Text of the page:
| count(*) | avg(wtime) | cpu_ratio | mysql_ratio | sphinx_ratio | lost_ratio |
| 112376 | 6.0645327150223 | 0.11126040714778 | 0.17609498370795 | 0.54612972549309 | 0.16651488365119 |
1 row in set (2.29 sec)
Why looking only at such pages is important ? This is because if you look at all pages rather than problematic subset it may lead you away from your goal. For example it is very possible among all pages we would see CPU usage as the main factor because sphinx and MySQL respond from cache.
We however see for pages which have the problem it is Sphinx which accounts for most of the time.
Looking at the data such way we have two great benefits. First we really understand what is the bottleneck. Second we know what performance gain potential is. For example in this case we could spend a lot of time optimizing PHP code but because it takes only 10% of response time in average even speeding it up 10 times we would not get more than 10% response time reduction. At the same time if we find a way to speed up Sphinx we can reduce response time to its half.
Note in this case there is some 16% of response time which is not accounted for. Large portion probably comes from memcache accesses which are not instrumented for this application. In this case this portion is not the biggest part yet but if we’d speed up Sphinx and MySQL dramatically we would have to go and look into better instrumentation so we can look inside this black box.
Once we know it is Sphinx which causes the problem we have to go and find what queries exactly are causing it – this can be done by adding request ID as comment to Sphinx log so you can profile it carefully or you can add tracing functionality to the application. All the same. Once you found the queries causing the problem you see the ones which cause the most impact and focus on optimizing them.
There are multiple ways to optimize something, my checklist is usually get rid of it, cache it, tune it, get more hardware in this order. It is often it is possible to get rid of some queries, cache them, tune them so they are faster (often at the same time changing semantics a bit) and if nothing helps or can be done quickly we can buy more hardware, assuming application can use it.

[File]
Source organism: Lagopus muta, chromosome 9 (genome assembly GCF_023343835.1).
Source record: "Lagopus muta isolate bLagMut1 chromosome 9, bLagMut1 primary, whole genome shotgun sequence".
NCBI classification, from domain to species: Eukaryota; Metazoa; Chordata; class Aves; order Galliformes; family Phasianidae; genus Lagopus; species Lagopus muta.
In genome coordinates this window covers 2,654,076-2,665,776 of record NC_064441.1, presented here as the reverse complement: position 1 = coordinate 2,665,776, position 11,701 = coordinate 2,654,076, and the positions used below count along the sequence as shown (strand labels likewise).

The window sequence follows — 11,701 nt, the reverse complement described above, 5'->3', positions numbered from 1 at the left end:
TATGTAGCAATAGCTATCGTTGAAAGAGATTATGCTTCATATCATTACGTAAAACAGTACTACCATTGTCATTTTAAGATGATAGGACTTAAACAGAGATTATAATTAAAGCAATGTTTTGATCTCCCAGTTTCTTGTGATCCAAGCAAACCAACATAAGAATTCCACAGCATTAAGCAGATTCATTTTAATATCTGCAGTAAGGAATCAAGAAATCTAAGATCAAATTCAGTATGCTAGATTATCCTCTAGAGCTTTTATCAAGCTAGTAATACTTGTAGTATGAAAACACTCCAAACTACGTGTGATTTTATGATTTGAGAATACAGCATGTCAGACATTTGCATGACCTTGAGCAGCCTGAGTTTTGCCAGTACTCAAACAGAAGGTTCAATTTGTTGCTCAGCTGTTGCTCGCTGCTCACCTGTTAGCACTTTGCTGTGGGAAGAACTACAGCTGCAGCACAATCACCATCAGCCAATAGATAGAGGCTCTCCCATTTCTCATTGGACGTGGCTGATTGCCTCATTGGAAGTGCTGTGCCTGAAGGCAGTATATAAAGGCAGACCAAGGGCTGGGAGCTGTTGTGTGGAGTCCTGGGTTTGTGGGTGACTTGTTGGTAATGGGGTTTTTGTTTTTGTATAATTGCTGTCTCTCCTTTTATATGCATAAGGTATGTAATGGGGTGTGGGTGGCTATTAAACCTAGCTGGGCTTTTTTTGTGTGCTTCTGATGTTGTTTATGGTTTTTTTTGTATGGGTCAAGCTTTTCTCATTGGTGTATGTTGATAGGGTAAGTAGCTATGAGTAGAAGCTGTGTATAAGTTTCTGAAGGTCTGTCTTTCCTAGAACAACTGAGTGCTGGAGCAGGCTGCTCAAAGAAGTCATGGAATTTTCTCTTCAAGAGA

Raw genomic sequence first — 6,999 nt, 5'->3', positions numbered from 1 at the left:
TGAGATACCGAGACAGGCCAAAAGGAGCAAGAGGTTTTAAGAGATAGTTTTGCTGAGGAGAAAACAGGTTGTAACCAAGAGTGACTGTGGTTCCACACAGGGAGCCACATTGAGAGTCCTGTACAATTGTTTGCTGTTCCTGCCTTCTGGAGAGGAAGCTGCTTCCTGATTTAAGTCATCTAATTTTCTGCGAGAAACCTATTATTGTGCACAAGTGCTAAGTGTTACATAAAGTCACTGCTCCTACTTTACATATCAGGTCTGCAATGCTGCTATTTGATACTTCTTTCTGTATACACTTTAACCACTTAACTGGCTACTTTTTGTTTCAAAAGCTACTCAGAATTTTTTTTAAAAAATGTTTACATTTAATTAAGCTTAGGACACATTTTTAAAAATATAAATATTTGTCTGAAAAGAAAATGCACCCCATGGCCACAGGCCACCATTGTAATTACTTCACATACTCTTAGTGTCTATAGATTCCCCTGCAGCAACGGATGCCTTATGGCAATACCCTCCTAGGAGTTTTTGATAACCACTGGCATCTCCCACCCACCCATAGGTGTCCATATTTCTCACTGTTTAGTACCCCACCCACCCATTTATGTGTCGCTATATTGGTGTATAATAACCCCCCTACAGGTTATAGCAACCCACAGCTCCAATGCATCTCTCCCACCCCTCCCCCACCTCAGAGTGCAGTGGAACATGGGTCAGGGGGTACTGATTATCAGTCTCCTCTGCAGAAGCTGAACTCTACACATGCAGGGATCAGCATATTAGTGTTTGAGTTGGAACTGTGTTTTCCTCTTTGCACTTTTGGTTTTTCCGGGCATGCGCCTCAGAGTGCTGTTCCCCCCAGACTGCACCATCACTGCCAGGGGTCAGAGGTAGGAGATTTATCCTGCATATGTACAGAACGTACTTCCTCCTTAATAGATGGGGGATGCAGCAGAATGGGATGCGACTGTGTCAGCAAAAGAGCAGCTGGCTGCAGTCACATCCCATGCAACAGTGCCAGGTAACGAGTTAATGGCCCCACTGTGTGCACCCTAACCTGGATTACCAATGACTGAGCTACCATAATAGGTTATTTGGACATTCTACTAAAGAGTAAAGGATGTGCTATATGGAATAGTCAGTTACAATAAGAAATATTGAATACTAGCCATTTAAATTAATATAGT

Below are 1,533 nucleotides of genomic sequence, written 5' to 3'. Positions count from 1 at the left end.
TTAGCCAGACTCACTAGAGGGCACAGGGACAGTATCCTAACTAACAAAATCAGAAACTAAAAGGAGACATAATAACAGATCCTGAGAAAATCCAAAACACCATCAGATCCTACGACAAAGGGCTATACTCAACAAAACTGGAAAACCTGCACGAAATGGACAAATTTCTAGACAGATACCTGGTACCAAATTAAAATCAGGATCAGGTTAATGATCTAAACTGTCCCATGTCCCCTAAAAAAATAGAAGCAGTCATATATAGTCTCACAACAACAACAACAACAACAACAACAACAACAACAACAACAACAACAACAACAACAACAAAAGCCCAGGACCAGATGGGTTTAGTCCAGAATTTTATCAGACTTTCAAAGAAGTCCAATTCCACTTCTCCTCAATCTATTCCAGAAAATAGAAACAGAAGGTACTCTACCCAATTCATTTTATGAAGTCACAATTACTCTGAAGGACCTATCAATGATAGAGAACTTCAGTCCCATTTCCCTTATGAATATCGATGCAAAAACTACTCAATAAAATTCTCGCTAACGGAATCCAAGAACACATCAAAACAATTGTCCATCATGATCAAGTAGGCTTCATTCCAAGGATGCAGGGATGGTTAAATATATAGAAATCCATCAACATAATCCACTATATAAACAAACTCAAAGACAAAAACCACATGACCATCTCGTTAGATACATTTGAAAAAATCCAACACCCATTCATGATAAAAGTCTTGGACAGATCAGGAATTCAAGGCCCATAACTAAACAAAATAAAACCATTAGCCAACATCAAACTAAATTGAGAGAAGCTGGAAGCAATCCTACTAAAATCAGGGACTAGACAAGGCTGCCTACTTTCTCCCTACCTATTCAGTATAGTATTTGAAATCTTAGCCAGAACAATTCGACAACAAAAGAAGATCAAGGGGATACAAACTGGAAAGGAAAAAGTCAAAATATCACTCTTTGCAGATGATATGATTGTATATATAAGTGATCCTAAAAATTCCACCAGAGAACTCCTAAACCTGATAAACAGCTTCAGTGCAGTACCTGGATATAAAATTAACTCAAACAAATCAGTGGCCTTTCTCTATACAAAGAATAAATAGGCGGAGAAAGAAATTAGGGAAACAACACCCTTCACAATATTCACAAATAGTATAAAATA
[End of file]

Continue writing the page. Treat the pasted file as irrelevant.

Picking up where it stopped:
Once you’ve performed optimizations you can repeat analyzes again to see if performance goals are met and where is the bottleneck this time.
As a side note I should mention looking at performance statistics for the day overall is often not enough. Application performs as good as it performs during its worst times so it is very good to plot some graph over time. Sometimes an hour base may be enough but for large scale application I’d recommend to looking down to 5 minutes or even 1 minute intervals and making sure there are no hiccups.
Check the stats from the application above for example:
mysql> select date_format(logged,'%H') h,count(*),avg(wtime),avg(sphinx_time/wtime) sphinx_ratio from performance_log_081221 where page_type='search' and wtime>1 group by h;
| h | count(*) | avg(wtime) | sphinx_ratio |
| 00 | 5851 | 3.0608555987602 | 0.49142908242509 |
| 01 | 6639 | 2.9099249532198 | 0.48133478800683 |
| 02 | 5406 | 3.3770073273647 | 0.49140835595675 |
| 03 | 5397 | 2.9834221059666 | 0.53178056214228 |
| 04 | 4820 | 3.8182240369409 | 0.53530183347988 |
| 05 | 3720 | 13.025273085185 | 0.61126549080115 |
| 06 | 1606 | 60.624889697559 | 0.89123114911947 |
| 07 | 2699 | 38.821067012253 | 0.90885394709571 |
| 08 | 2419 | 45.388828675971 | 0.9226436892381 |
| 09 | 4810 | 6.330725168364 | 0.60329631087965 |
| 10 | 5445 | 3.8355732669953 | 0.53918653169648 |
| 11 | 5283 | 3.0498331333457 | 0.5512679788082 |
| 12 | 4147 | 2.9050685487542 | 0.52802563348716 |
| 13 | 2313 | 3.1297905412629 | 0.47887915792732 |
| 14 | 4155 | 2.9788750504185 | 0.53700871350403 |
| 15 | 4081 | 4.4940078389087 | 0.67605124513469 |
| 16 | 3720 | 3.1698921914062 | 0.54566719123393 |
| 17 | 4210 | 2.7616731525034 | 0.47537024159769 |
| 18 | 6735 | 2.639767089152 | 0.5204920072653 |
| 19 | 5581 | 2.6058266677645 | 0.42959908812738 |
| 20 | 4990 | 2.4441354725308 | 0.44270882435635 |
| 21 | 6305 | 2.6316682707403 | 0.5236776389174 |
| 22 | 6774 | 2.4394227009732 | 0.53342757714496 |
| 23 | 5270 | 2.3949674527604 | 0.51381316608346 |
24 rows in set (2.37 sec)
As you can see in this case during certain hours the average type of bad queries skyrockets and it becomes 90% or so driven by Sphinx. This tells us there is some irregular activity (cron jobs?) is happening and it affects Sphinx layer significantly.
Such goal based from top to bottom approach is especially helpful for complex applications using mutliple components (like sphinx and MySQL) or multiple MySQL Servers because in these cases you often can’t easily guess the component which needs attention. Though even for less complicated single MySQL server application there is often the question if it is MySQL server causing the problem or if application code needs to be optimized.
Percona’s widely read Percona Data Performance blog highlights our expertise in enterprise-class software, support, consulting and managed services solutions for both MySQL® and MongoDB® across traditional and cloud-based platforms. The decades of experience represented by our consultants is found daily in numerous and relevant blog posts.
Besides specific database help, the blog also provides notices on upcoming events and webinars.
Want to get weekly updates listing the latest blog posts? Subscribe to our blog now! Submit your email address below and we’ll send you an update every Friday at 1pm ET.